People who live in larger bodies often face weight bias and stigma, potent risk factors for the development of an eating disorder. Although eating disorders and obesity are conditions that can be intricately tied to each other, they are often treated as separate entities with little collaboration between dietitians. Bridging the gap between these practice areas provides patients the best chance at successful outcomes.
This panel will define the gaps in care and provide practical tips for supporting patients who live in larger bodies. With collaborative, patient-centered care, dietitians can help patients achieve their health goals while addressing the overarching issues of weight bias and unrealistic societal standards of health and beauty.
Planned with the Weight Management Dietetic Practice Group
CPE Level: Level 2 (intermediate knowledge/experience)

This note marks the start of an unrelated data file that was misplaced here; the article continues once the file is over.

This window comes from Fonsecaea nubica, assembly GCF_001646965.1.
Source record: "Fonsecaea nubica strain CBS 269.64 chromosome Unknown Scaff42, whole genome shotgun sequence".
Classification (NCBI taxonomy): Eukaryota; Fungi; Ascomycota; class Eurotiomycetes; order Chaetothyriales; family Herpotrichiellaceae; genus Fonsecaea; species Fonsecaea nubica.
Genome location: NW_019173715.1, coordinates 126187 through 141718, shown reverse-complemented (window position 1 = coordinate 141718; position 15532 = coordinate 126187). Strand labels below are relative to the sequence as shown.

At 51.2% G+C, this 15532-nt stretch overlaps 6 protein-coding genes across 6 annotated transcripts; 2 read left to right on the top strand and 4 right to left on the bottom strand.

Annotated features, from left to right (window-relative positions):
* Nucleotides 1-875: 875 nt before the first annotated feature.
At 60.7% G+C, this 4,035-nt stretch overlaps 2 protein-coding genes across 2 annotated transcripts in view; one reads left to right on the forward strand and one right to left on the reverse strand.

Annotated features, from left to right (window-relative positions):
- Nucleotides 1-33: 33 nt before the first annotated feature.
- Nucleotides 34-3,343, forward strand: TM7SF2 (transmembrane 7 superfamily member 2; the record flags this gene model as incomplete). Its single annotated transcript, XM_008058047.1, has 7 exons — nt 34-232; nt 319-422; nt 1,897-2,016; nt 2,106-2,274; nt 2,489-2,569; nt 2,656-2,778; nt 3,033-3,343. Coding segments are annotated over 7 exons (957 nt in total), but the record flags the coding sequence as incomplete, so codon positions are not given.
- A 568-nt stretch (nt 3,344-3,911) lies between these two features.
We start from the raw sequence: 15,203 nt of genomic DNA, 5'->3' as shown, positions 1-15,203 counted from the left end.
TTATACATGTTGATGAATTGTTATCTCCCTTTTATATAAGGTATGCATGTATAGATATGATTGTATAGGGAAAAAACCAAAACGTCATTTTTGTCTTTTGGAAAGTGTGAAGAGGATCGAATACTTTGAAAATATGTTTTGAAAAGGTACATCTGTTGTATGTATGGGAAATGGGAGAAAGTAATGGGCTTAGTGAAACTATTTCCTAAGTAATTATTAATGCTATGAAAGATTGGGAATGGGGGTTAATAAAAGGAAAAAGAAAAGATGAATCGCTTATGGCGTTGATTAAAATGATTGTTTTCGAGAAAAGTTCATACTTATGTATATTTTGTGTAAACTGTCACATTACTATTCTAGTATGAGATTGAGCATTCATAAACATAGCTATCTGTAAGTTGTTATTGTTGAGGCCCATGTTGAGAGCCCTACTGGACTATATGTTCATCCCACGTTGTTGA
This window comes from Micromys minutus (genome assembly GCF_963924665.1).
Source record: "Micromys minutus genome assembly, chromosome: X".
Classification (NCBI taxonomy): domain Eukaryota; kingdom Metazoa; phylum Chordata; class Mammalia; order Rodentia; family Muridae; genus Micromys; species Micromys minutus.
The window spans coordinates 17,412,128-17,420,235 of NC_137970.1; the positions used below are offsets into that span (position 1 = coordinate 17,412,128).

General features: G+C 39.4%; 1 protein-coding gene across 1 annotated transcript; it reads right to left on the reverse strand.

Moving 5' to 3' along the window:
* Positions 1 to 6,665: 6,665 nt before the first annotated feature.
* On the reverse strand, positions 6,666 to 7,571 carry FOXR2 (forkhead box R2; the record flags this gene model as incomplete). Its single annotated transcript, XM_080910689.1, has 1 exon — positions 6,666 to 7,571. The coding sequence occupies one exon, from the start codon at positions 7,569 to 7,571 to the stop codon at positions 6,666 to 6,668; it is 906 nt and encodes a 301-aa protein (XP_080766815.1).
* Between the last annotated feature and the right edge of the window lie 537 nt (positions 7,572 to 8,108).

- 2.3.4 Identifies opportunities for mutually beneficial partnerships with individuals or organizations with shared visions
- 8.2.1 Engages in educational activities to maintain knowledge and to obtain new knowledge of diseases and clinical conditions.
- 10.2.2 Interviews clients/patients and reviews health records to collect information about medical history and food and nutrition intake
- Identify the biological and psychosocial risk factors for which registered dietitians can intervene to ensure the best physical and mental health outcomes for patient success
- Describe the indications and various approaches to obesity treatment and how this can be optimized to screen for and prevent the development of eating disorders
- Assist clinicians in the elimination of weight bias in the treatment of weight management and eating disorders
- Casey Flowers
- Michael Hilmar Wagner
- Melinda Watman